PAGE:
Now we have Goliath 1185 from France. As you can see, the helmet on his head is “swollen”, it is possible that it is painted or covered with striped fabric, the body is covered with chain mail from head to toe, but the chain mail armor on his legs is not in the form of stockings, but simple stripes tied on the legs from behind. Apparently, it was more economical.
But this is a kind of comic book of three pictures, one after another. Again, they are again David and Goliath, but now from Spain, the manuscript from Barcelona, which dates from the period from 1200 - 1300 year. Library of San Lorenzo de Escorial. The first miniature shows how Saul dressed David in metal armor, but he did not like it. Not used to it.
On the next miniature (it is in front of us) we see Goliath dressed as a typical knight. Helmet, shield, spear with a triangular pennon-pennon pennant, mail armor, and on his legs he has chain mail stockings. The element of humor: we see how the young David’s stone “flashed” into his forehead, so much so that only the spray flew!
Well, here the ill-fated Goliath fell from his horse, and David chops off his head. The armor of Goliath, as you can see, is very simple and is not covered with anything on top, but his horse is depicted in a cowboy.
This miniature from Aeneid 1210 - 1220. Thuringia, the State Library of Berdin, there is no David and Goliath, but then the helmets as well as their stamp decorations are perfectly reproduced. On horses, they put on quilted blankets, and on shields we see the coats of arms of their owners.
Goliath from the Bible of Matsiyevsky disguised himself as a real dandy: on his head a painted helmet “Cap de Fer” (that is, an “iron hat”), on the body is a chainmail hauberk with a hood, on his knees are quilted knee pads, but his knee pads are from metal plates on strings, the truth is still the most simple, not anatomical shape. The shield in the form of "iron" has decreased in size, and surcoat appeared in the form of a long sleeveless shirt over the armor. Recall that this is 1240 - 1250's.
The Donkey's Jaw is a miniature of 1300 from Zurich, Switzerland, and the manuscript from which it was taken is in the library of the canton. We look attentively and note that the first warrior’s sword depicts crosses, obviously, the manufacturer’s “mark”, that all the warriors are already in surcoats, but for some they are girded, and for some not. And helmets ... helmets are tapered, that is, they continued to be worn along with everyone else.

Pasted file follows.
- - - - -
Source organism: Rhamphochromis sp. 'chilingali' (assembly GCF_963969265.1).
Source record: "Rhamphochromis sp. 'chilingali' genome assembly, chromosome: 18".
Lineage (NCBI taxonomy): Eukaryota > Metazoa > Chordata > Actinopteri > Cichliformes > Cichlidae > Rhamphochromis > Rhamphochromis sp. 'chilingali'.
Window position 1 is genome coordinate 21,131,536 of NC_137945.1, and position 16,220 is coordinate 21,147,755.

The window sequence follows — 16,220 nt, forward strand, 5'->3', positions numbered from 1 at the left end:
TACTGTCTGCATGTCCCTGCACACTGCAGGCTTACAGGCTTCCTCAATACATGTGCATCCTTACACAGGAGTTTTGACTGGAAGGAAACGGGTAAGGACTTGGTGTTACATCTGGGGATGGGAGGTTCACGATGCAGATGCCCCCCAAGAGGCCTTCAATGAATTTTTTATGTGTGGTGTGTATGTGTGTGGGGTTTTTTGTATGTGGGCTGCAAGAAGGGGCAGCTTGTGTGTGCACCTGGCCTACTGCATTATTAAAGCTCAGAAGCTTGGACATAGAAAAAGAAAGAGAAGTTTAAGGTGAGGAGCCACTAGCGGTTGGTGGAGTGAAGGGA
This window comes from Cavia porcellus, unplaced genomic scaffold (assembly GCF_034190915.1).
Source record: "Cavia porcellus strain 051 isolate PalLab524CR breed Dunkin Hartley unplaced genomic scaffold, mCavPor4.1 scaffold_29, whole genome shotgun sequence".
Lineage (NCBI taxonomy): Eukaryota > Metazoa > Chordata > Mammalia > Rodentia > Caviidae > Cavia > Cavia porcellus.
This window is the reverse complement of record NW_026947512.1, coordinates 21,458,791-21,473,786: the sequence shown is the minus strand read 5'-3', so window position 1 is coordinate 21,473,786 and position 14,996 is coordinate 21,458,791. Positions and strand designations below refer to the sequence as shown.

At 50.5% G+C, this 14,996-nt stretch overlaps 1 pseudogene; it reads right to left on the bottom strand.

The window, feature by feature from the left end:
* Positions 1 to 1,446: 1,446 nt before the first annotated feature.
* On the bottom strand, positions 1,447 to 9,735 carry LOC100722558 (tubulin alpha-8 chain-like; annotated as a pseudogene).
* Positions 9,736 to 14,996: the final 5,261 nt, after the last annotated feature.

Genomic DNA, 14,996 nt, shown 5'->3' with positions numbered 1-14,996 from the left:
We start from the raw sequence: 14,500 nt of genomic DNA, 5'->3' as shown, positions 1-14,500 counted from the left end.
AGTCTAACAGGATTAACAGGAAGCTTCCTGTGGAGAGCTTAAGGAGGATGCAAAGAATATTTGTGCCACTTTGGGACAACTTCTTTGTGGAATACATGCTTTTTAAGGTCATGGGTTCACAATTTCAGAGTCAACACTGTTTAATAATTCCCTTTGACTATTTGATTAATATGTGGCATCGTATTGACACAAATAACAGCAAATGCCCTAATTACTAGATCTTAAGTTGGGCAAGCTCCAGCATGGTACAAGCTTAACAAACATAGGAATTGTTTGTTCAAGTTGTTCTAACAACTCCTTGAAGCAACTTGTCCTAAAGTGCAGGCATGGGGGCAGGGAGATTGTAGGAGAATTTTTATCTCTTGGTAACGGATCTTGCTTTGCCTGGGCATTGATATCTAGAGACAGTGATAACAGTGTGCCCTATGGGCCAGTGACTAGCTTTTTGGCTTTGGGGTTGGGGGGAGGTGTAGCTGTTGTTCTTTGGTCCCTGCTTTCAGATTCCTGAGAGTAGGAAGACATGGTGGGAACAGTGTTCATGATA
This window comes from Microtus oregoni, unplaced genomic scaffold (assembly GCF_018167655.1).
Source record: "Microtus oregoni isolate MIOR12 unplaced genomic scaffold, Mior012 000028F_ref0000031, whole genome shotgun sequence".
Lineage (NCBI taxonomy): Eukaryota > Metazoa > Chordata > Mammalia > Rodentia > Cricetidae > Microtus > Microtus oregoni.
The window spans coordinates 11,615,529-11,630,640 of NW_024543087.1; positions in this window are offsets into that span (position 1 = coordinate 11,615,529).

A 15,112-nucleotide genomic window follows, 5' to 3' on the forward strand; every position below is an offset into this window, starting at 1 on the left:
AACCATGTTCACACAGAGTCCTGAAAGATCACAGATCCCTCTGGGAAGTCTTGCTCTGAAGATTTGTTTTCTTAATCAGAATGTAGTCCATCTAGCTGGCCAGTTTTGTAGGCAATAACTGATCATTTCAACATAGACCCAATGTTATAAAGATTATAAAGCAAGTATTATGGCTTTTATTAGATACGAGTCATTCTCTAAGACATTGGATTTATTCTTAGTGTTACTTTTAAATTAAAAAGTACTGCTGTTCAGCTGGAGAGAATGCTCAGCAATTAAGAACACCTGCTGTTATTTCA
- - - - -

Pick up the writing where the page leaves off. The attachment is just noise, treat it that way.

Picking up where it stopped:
A miniature dated 1300 - 1350's. from Austria, Württemberg Library. Here we already see bascinetts helmets on the soldiers, even with holes along the edge. That is, at this time they were already quite widespread!
Finally, another picture of the assassination with the donkey's jaw: 1450 year, a manuscript from Belgium, is in the library of Morgan. On it, we see infantrymen in lamellar armor, brigandines and fechchens in their hands. That is all the same, as we are told, and other sources, and, in particular, the same effigii.
Well, now compare the miniatures presented here with the works of contemporary artists, well, let's say, the drawing of the same Angus McBride. On it we see the 1170 warriors - 1180's. Obviously, when working on it, he used not one, but many different miniatures, including relying on those that we could see here. That is, the reconstruction carried out by him was worked out very carefully.
The pattern on which we see the knight 1190 of the year is worked out even more carefully, here we see everything in detail, right down to the pattern on the fabric. The sword depicted in the figure was once described by E. Oakshott, and his photo was in all his books, including in black and white. It should be noted that this is exactly what the knights who participated in the victorious battle of Montjisar and the tragic battle of Hattin could look like.
So modern illustrators, depicting warriors of the middle ages, have an excellent base for creating their works, and almost every detail of the weapons of one or another armor can be attributed both on the basis of real finds and medieval miniatures, of which there are many thousands today. (!), with only the smallest part of them digitized and available for viewing on the Web!